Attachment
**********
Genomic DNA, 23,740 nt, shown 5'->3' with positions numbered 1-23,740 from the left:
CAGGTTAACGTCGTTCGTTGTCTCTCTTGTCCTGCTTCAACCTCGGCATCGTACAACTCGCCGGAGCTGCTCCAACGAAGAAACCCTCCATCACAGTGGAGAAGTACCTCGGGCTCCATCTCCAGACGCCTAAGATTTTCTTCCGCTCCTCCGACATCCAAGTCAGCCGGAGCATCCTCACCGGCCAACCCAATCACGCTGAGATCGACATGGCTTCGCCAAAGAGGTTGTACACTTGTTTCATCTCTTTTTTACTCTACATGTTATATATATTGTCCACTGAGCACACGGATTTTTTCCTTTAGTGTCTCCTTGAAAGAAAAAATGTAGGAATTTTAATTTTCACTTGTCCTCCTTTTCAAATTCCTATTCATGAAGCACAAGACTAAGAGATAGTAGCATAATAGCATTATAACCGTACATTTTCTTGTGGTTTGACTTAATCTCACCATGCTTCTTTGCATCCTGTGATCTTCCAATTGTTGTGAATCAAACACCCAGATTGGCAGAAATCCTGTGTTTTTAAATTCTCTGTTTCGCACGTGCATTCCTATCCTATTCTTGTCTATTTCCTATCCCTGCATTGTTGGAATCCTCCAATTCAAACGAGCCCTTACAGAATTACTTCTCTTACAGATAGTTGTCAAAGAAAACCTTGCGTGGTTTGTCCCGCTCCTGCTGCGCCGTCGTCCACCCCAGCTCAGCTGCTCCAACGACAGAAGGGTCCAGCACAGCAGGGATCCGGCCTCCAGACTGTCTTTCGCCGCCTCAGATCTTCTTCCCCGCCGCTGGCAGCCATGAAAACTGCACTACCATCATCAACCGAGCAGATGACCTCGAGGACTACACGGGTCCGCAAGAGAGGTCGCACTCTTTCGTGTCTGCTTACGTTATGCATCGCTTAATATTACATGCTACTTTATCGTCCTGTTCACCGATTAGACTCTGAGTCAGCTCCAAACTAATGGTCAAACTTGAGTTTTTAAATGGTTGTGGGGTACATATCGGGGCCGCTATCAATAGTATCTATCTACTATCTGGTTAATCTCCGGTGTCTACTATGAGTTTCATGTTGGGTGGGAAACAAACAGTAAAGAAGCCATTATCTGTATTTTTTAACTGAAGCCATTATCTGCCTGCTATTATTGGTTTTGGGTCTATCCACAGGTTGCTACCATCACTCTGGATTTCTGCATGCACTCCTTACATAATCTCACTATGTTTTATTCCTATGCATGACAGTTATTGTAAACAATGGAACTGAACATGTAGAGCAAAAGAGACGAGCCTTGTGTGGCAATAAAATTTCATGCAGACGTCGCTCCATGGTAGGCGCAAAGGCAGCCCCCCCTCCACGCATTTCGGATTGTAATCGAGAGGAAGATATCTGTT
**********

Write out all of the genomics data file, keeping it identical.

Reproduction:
Genomic DNA, 23,740 nt, shown 5'->3' with positions numbered 1-23,740 from the left:
CAGGTTAACGTCGTTCGTTGTCTCTCTTGTCCTGCTTCAACCTCGGCATCGTACAACTCGCCGGAGCTGCTCCAACGAAGAAACCCTCCATCACAGTGGAGAAGTACCTCGGGCTCCATCTCCAGACGCCTAAGATTTTCTTCCGCTCCTCCGACATCCAAGTCAGCCGGAGCATCCTCACCGGCCAACCCAATCACGCTGAGATCGACATGGCTTCGCCAAAGAGGTTGTACACTTGTTTCATCTCTTTTTTACTCTACATGTTATATATATTGTCCACTGAGCACACGGATTTTTTCCTTTAGTGTCTCCTTGAAAGAAAAAATGTAGGAATTTTAATTTTCACTTGTCCTCCTTTTCAAATTCCTATTCATGAAGCACAAGACTAAGAGATAGTAGCATAATAGCATTATAACCGTACATTTTCTTGTGGTTTGACTTAATCTCACCATGCTTCTTTGCATCCTGTGATCTTCCAATTGTTGTGAATCAAACACCCAGATTGGCAGAAATCCTGTGTTTTTAAATTCTCTGTTTCGCACGTGCATTCCTATCCTATTCTTGTCTATTTCCTATCCCTGCATTGTTGGAATCCTCCAATTCAAACGAGCCCTTACAGAATTACTTCTCTTACAGATAGTTGTCAAAGAAAACCTTGCGTGGTTTGTCCCGCTCCTGCTGCGCCGTCGTCCACCCCAGCTCAGCTGCTCCAACGACAGAAGGGTCCAGCACAGCAGGGATCCGGCCTCCAGACTGTCTTTCGCCGCCTCAGATCTTCTTCCCCGCCGCTGGCAGCCATGAAAACTGCACTACCATCATCAACCGAGCAGATGACCTCGAGGACTACACGGGTCCGCAAGAGAGGTCGCACTCTTTCGTGTCTGCTTACGTTATGCATCGCTTAATATTACATGCTACTTTATCGTCCTGTTCACCGATTAGACTCTGAGTCAGCTCCAAACTAATGGTCAAACTTGAGTTTTTAAATGGTTGTGGGGTACATATCGGGGCCGCTATCAATAGTATCTATCTACTATCTGGTTAATCTCCGGTGTCTACTATGAGTTTCATGTTGGGTGGGAAACAAACAGTAAAGAAGCCATTATCTGTATTTTTTAACTGAAGCCATTATCTGCCTGCTATTATTGGTTTTGGGTCTATCCACAGGTTGCTACCATCACTCTGGATTTCTGCATGCACTCCTTACATAATCTCACTATGTTTTATTCCTATGCATGACAGTTATTGTAAACAATGGAACTGAACATGTAGAGCAAAAGAGACGAGCCTTGTGTGGCAATAAAATTTCATGCAGACGTCGCTCCATGGTAGGCGCAAAGGCAGCCCCCCCTCCACGCATTTCGGATTGTAATCGAGAGGAAGATATCTGTT